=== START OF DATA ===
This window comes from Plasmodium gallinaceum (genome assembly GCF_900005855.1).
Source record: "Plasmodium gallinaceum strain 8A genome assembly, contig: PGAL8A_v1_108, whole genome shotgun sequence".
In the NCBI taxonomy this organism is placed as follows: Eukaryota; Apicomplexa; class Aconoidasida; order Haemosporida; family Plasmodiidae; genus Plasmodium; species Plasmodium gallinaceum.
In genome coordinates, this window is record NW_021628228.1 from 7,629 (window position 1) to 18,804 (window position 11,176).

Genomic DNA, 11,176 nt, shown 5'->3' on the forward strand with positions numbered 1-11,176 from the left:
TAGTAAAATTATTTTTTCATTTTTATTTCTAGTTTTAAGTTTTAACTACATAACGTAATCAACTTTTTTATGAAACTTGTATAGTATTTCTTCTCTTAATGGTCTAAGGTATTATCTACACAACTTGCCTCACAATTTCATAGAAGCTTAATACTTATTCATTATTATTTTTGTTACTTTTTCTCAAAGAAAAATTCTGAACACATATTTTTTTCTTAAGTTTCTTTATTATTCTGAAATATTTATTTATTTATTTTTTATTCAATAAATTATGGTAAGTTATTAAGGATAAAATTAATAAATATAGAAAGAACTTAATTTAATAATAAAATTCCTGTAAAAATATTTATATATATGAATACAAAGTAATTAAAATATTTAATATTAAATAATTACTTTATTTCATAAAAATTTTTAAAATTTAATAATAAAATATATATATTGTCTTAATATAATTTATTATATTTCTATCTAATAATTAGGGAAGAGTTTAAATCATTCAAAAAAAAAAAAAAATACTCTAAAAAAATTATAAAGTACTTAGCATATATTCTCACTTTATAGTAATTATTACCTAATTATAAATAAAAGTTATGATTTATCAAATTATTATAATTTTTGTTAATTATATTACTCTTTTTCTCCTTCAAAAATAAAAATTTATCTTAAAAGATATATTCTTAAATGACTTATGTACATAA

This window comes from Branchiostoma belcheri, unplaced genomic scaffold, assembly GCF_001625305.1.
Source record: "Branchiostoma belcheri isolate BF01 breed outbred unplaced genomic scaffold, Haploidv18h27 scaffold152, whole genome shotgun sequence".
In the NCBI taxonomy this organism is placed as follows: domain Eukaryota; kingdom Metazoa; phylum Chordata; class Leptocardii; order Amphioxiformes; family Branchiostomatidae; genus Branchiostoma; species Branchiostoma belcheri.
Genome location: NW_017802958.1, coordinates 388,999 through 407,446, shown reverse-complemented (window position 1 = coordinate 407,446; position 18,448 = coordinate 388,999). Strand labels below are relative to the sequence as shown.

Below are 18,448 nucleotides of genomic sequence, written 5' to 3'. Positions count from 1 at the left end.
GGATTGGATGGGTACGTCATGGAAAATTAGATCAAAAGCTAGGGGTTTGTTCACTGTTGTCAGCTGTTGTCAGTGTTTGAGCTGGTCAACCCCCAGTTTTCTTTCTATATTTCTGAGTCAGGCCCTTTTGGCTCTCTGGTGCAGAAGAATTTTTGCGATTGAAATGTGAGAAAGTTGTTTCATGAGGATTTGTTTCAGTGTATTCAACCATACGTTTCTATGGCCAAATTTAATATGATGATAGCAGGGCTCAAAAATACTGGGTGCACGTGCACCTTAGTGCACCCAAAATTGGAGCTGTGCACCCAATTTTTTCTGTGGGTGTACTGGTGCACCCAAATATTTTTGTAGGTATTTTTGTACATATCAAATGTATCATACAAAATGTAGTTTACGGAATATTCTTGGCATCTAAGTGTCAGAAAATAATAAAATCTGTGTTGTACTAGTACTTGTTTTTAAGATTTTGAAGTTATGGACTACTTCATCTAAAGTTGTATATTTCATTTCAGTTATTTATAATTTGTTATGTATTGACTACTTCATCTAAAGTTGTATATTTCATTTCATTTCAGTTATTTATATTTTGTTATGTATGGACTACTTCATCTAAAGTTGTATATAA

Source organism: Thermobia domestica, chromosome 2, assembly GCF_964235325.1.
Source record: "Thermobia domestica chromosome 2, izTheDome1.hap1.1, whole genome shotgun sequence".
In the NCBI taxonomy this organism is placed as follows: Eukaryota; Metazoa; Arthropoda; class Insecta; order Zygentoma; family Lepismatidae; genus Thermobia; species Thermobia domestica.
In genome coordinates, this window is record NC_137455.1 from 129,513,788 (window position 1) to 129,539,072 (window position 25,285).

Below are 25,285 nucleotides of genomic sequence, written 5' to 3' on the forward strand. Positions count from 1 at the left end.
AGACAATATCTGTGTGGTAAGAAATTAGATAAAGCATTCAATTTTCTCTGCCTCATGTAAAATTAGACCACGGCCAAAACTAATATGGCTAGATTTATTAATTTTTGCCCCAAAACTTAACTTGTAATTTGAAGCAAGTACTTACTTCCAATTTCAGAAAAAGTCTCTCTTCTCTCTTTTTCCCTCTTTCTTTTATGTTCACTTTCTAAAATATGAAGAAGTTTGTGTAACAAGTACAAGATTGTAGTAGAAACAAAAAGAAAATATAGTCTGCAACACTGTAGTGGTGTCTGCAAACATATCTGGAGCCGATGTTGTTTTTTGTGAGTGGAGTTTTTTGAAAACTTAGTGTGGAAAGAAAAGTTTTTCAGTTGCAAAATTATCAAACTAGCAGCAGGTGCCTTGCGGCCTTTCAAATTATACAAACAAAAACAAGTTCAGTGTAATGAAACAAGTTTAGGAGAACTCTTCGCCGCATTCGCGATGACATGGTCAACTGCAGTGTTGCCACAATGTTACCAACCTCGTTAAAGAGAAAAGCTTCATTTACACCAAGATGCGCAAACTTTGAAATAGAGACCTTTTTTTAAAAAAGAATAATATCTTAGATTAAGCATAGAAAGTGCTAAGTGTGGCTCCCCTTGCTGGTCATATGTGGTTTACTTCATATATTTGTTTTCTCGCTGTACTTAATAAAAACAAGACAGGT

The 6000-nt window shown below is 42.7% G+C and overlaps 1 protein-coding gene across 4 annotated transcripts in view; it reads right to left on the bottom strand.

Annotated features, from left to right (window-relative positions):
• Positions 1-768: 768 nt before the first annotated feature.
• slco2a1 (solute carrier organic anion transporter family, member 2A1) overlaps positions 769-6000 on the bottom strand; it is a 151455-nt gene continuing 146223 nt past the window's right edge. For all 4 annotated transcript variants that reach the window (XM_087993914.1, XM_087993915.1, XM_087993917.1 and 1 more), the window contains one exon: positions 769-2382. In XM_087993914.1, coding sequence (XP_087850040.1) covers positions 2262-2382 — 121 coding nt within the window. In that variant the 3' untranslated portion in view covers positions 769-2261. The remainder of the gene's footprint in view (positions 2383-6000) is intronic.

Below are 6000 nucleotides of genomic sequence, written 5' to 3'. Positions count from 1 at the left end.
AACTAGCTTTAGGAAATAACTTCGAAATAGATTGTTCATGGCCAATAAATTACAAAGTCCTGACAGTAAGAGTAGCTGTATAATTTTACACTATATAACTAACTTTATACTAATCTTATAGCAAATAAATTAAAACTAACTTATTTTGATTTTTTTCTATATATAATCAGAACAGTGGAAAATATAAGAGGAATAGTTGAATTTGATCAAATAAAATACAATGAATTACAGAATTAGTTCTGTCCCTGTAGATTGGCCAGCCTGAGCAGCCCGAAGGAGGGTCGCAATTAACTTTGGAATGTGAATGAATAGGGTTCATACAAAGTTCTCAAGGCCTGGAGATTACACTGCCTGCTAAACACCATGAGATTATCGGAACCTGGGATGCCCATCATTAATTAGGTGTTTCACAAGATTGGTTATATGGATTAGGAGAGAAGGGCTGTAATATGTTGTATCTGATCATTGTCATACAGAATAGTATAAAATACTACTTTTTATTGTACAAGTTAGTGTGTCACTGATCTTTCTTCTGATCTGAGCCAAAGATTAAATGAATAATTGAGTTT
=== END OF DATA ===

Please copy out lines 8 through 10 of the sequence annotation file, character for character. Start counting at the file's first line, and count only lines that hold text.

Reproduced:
Source record: "Branchiostoma belcheri isolate BF01 breed outbred unplaced genomic scaffold, Haploidv18h27 scaffold152, whole genome shotgun sequence".
In the NCBI taxonomy this organism is placed as follows: domain Eukaryota; kingdom Metazoa; phylum Chordata; class Leptocardii; order Amphioxiformes; family Branchiostomatidae; genus Branchiostoma; species Branchiostoma belcheri.
Genome location: NW_017802958.1, coordinates 388,999 through 407,446, shown reverse-complemented (window position 1 = coordinate 407,446; position 18,448 = coordinate 388,999). Strand labels below are relative to the sequence as shown.